edit on 21-2-2014 by eriktheawful because: (no reason given)



posted on Feb, 21 2014 @ 08:16 AM
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eriktheawful
...It has been hypothesized that at certain places on Mars, such as Valles Marineris, which can get up to 7 km deep, that the air pressure there may be high enough for liquid water to exist (provided the temp is above freezing of course, which it can get that warm on Mars).
edit on 21-2-2014 by eriktheawful because: (no reason given)

It should be noted that it has also been hypothesized by NASA and other researchers that liquid water mixed with impurities (salts, other soil, etc.) could create briny water or muddy water that may remain in liquid form for a short period of time -- as opposed to plain water, which would sublimate away in the low martian atmospheric pressure almost immediately.



posted on Feb, 21 2014 @ 09:52 AM
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reply to post by wildespace
 


I went to my link and the vid looks like it's there, but won't play? Just goes to black when I click on play...... I went to disclose tv website and they have parts 1 and 4 there. Maybe the others are there too , but a quick look , and I didn't see them there. Anyways, the description under the part 1 said these structures are located deep in the Tithoniaum Chasma. Not sure if that will help or not. I thought I had seen this at maybe google videos too a while back. Will look there shortly. At least you show an interest. Thanx for that. I'll see what I can find. Syx.

Try this link. Has the entire video.
www.disclose.tv...
edit on 21-2-2014 by SyxDaliGee because: (no reason given)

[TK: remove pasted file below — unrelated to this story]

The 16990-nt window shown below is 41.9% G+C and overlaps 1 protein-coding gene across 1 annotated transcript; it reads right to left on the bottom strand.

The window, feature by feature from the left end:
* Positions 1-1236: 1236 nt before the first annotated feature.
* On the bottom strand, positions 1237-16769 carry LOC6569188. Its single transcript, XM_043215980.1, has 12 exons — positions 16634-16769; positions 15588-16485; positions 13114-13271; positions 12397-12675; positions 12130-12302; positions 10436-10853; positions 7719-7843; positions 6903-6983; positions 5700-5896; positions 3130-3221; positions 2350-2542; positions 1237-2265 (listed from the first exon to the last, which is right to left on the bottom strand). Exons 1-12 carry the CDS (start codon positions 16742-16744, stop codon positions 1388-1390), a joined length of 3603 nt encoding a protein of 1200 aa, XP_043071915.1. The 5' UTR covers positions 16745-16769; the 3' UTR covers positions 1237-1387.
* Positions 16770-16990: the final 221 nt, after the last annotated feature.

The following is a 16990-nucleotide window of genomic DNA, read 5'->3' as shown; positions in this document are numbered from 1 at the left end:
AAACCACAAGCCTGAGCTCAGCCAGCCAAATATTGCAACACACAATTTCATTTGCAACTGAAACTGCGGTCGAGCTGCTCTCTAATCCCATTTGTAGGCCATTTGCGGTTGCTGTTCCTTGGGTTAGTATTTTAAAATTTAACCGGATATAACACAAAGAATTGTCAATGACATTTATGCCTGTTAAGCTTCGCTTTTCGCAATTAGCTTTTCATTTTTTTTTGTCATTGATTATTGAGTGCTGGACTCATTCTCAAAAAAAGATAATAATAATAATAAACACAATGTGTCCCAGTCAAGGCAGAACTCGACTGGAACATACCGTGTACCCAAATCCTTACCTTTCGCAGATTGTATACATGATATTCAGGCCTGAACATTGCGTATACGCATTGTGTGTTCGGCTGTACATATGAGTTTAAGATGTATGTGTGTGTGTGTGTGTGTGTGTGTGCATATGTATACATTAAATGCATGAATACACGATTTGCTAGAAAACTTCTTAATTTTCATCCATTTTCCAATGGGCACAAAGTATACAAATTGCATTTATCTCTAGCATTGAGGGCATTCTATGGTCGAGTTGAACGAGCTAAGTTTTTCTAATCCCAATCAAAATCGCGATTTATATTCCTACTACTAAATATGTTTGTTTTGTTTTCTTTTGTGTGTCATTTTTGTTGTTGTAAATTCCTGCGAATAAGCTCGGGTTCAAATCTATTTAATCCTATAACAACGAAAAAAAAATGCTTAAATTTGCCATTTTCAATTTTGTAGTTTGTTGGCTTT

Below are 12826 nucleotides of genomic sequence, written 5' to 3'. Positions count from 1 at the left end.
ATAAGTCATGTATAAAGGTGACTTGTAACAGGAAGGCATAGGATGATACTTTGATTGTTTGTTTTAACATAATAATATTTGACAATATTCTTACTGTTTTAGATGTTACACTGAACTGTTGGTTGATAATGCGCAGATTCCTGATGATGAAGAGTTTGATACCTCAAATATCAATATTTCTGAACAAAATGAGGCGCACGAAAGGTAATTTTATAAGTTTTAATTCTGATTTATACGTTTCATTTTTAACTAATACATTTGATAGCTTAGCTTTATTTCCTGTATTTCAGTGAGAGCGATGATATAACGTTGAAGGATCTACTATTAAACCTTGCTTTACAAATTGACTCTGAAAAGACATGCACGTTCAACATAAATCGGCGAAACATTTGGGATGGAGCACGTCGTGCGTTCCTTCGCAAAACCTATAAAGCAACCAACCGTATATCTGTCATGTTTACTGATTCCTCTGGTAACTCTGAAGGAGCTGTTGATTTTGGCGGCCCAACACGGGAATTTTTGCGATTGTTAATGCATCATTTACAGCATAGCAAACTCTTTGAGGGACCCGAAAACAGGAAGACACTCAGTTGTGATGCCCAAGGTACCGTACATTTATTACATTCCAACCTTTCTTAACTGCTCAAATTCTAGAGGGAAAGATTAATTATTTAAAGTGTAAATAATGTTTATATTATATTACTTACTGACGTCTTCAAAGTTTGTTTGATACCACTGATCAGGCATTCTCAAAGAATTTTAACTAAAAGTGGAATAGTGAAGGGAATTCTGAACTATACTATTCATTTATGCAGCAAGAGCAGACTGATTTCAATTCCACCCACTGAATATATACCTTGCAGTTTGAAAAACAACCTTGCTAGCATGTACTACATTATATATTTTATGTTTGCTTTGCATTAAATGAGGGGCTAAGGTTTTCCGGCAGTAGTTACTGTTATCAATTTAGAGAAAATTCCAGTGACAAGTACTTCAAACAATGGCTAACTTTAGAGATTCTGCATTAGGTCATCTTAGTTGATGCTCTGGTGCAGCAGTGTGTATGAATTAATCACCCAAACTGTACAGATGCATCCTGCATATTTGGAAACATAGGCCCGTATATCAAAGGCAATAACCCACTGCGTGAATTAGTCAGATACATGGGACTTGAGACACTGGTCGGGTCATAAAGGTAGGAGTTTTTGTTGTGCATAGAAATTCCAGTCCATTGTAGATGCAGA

posted on Feb, 21 2014 @ 10:58 AM
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reply to post by SyxDaliGee
 


Thanks, but even though I didn't watch the whole video (yet), with a bit of Google search I found the location on Mars: www.abovetopsecret.com...

Here is my analysis: www.abovetopsecret.com...

It's impossible to fast-forward the disclose.tv video. Is there a Youtube version?

Anyhoo, I've looked at the images from Mars Global Surveyor and the Mars Reconnassiance Orbiter, and that feature appears as nothing more than landslide or sandslide that exposed some of the lighter rock, as also seen in area around this feature.

Would be nice to see that area in Mars Express Orbiter images. Anyone know where can I find them?



posted on Feb, 21 2014 @ 02:26 PM
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Apologies to Arken for not keeping on topic of water on Mars, I'd like to post further thoughts on the Project Redstar video.

I downloaded the whole video (using a Firefox plug-in) and have skipped to the bit with the actual Mars image. Here is the image, cropped by me from the original, enlarged x4 using bicubic resampling, with some brightness & contrast enhancement:


It certainly looks like there's a square-looking building on the left side of the image, called "the factory" in the video. Next to it, what seems to be a large, slightly tilted statue with folded arms.

But the authors of the video got a very important thing wrong right from the start. They say that the image was taken at an angle of about 42° (thus providing an oblique view). This is wrong, the image was taken looking almost straight down, at 0.19°. The angle of view is called "emission angle" in published NASA images: www.msss.com... The 42° angle mentioned in the video is the Sun angle: www.msss.com...

Since the view is almost top-down, it's impossible that we are looking at a building and a statue, the way they appear to be in the image. In fact, this location is on a rather steep slope of a large hill or mountain, and if there really was a square-looking building like it appears in the image, it would be standing tilted at a large degree. (See my earlier images for an idea of what the location really looks like)

The rest of the video uses 3D models created by an artist to reflect what they are supposedly seeing in the image. Sorry, but that's just imagination and whishful thinking. They use a heavily processed version of the image, where contrast, brightness, and bicubic resampling distort what you see and create things that aren't there. In a few blurry grey and white pixels, they somehow see observatories, factories, temples and statues... sorry, but that's just silly.